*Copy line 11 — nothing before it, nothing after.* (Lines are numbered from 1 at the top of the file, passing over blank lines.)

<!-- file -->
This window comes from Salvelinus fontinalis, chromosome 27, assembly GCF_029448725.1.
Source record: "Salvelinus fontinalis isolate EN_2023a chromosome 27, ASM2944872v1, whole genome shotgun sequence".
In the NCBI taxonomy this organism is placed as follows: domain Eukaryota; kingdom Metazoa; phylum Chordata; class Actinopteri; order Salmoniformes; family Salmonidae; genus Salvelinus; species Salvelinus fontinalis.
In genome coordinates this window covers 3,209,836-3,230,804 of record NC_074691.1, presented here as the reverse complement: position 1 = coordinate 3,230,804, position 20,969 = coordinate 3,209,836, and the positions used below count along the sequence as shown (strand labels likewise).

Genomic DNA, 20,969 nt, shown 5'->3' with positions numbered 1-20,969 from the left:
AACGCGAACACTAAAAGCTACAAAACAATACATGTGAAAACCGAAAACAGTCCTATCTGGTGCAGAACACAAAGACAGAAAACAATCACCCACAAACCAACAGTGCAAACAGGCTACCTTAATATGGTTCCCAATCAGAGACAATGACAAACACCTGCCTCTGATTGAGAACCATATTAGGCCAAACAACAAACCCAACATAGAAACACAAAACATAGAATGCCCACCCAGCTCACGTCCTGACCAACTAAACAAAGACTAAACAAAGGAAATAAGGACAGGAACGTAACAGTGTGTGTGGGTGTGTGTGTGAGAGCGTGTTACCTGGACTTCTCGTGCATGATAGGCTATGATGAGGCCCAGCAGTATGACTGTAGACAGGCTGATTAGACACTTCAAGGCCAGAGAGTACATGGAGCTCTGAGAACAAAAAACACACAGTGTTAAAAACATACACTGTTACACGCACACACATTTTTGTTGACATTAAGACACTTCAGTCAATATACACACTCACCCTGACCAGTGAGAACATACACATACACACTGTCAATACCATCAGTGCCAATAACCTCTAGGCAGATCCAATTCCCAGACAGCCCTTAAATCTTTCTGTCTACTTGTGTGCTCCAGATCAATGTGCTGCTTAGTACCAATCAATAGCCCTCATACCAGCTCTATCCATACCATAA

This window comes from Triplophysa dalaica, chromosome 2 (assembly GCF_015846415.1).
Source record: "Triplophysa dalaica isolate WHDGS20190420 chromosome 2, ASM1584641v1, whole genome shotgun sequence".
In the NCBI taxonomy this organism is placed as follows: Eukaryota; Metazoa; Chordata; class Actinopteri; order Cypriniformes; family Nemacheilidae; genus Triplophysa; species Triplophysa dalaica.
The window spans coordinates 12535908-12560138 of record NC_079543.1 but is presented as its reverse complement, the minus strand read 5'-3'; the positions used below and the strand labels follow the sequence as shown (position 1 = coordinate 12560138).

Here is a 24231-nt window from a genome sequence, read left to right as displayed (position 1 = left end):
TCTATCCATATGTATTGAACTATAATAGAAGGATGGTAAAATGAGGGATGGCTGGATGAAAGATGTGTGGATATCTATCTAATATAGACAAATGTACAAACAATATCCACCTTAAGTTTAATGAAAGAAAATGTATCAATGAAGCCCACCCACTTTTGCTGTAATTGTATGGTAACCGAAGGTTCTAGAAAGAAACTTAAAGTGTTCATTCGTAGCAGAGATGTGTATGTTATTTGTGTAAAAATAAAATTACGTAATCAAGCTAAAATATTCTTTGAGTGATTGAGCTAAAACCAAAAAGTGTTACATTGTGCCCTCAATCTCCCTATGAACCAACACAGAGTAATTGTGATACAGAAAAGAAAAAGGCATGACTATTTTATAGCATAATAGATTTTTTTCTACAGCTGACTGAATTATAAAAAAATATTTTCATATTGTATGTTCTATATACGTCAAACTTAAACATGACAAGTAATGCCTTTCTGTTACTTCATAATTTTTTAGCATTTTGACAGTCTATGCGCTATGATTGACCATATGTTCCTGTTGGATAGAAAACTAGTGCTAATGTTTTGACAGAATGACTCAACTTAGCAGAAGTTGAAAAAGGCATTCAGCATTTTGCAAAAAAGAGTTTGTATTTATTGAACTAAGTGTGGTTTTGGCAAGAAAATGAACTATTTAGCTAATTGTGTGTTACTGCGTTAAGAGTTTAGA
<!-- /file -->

Here is a 24231-nt window from a genome sequence, read left to right as displayed (position 1 = left end):